At work we have been playing a lot of Bang: the dice game, which is not my favorite (even if it fixes a lot of the problems with the original Bang. I just can't get behind games with player elimination.

I went to a BGDG meetup last night, and we played Terrna League of Defense Robots. They had a lot of good feedback (which I will include here, and then sum up some ideas of ways to change it.
  • Mechanic/theme disconnect: the idea with this comment was that the game feels puzzley, but should feel frantic. Build the perfect robot through engineering, when it should feel like "crap! why is aliens all over my face?!"
  • Aliens are inactive: Aliens should do stuff when the come out. They just sit there.
  • the aliens should deal damage to cities based on attack level: This is a possible solution to the point above - make cities that can be damaged, and then make the aliens damage them. If you lose your cities you lose the game.
  • the self destruct seems too powerful: It won us the game. Perhaps it should be 3 wild instead of 6 specific parts? perhaps it should cost a lot of space? perhaps it should cost power as well?
  • 5 parts of a city / map of the world: change the alien pyramid to a world map, and then you can add minis to the game - robot minis as well as alien minis.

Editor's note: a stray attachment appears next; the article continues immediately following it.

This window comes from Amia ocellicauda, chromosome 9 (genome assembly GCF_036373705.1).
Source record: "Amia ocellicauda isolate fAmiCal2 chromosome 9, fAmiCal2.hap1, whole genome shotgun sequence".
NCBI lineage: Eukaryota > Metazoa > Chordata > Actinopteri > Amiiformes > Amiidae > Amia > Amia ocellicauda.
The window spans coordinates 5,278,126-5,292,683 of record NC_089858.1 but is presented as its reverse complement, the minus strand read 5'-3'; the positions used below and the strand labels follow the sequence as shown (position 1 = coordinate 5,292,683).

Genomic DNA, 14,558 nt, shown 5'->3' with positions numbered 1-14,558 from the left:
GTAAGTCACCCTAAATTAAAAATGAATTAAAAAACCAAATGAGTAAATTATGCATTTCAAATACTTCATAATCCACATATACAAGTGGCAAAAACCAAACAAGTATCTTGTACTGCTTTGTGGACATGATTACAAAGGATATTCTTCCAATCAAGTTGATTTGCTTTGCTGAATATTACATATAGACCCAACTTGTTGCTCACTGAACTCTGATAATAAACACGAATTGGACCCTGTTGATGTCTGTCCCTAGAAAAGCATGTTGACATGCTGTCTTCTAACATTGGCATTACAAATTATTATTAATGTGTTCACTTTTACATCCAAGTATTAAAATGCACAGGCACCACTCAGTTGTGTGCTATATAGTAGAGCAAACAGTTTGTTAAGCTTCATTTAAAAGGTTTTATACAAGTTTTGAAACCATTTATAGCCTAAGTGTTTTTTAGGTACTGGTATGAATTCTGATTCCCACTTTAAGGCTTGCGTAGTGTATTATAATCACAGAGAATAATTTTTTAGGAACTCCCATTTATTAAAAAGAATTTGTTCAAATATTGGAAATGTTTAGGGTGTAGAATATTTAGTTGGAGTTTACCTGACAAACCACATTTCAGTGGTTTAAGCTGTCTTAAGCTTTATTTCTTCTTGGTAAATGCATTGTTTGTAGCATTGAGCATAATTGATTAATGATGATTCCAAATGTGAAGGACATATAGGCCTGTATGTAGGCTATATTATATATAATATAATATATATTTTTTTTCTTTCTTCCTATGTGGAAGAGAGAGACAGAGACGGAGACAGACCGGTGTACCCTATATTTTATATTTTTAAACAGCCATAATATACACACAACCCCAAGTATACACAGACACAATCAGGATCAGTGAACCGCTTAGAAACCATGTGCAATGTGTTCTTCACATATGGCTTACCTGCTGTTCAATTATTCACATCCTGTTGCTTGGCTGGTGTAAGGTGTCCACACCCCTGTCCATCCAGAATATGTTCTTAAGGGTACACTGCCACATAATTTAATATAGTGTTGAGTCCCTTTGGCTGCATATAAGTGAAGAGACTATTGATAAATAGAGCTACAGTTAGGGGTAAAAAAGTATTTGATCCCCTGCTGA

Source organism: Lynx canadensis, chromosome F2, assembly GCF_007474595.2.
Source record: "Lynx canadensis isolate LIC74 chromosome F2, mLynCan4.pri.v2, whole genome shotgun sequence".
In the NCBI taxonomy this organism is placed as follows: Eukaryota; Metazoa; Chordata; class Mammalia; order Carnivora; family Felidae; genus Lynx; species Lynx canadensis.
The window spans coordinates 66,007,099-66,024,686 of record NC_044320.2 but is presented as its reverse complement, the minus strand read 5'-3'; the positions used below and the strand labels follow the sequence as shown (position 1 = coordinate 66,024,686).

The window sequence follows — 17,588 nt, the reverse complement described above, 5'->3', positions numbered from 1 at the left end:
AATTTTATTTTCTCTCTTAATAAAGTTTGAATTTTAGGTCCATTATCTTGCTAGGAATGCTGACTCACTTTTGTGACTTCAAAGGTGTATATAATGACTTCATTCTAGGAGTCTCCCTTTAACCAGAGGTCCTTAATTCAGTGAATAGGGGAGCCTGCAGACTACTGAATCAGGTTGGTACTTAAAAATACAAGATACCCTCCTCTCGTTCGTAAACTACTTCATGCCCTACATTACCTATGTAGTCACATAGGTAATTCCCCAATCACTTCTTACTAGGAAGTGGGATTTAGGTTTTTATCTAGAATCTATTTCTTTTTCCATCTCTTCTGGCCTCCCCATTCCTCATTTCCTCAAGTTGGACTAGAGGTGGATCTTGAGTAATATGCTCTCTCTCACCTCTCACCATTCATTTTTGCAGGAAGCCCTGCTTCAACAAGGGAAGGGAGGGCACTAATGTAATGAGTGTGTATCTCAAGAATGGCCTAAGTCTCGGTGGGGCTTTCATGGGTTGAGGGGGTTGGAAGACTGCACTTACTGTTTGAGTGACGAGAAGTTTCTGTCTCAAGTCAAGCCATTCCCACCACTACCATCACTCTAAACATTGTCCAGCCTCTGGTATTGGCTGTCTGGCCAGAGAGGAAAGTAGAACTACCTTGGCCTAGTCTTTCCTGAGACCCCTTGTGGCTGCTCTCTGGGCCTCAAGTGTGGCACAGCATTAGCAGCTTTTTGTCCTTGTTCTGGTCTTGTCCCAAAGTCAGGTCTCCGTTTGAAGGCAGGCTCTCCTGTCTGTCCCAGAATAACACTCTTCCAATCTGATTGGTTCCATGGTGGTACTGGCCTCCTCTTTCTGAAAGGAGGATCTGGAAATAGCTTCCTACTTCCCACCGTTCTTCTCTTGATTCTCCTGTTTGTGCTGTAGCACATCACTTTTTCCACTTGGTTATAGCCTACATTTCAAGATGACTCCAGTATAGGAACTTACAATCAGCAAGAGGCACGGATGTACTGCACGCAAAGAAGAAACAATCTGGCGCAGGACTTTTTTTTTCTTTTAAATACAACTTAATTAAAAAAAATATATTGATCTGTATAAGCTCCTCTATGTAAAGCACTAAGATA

• Associate map: Have the map parts correspond to bonus actions or actions, and then you lose abilities when the map gets damaged. Also, to perform bonus actions you have to be at the right place perhaps?
  • speed: robots gotta move around the map, some could be better than others
  • specific aliens go to a specific part of the map: to remove dice? (other option is dice roll to place them)
  • split out a separate alien turn and make humans simultaneous: to speed up the game.
  • combined attacks: having a human turn could allow humans to combine their attacks against the aliens (not sure if I love this, because it makes defeating hard aliens that much easier)
  • The aliens should get the jump on humans: Face down aliens were cool - thye made the game that much more exciting. Make the aliens do stuff like that more often.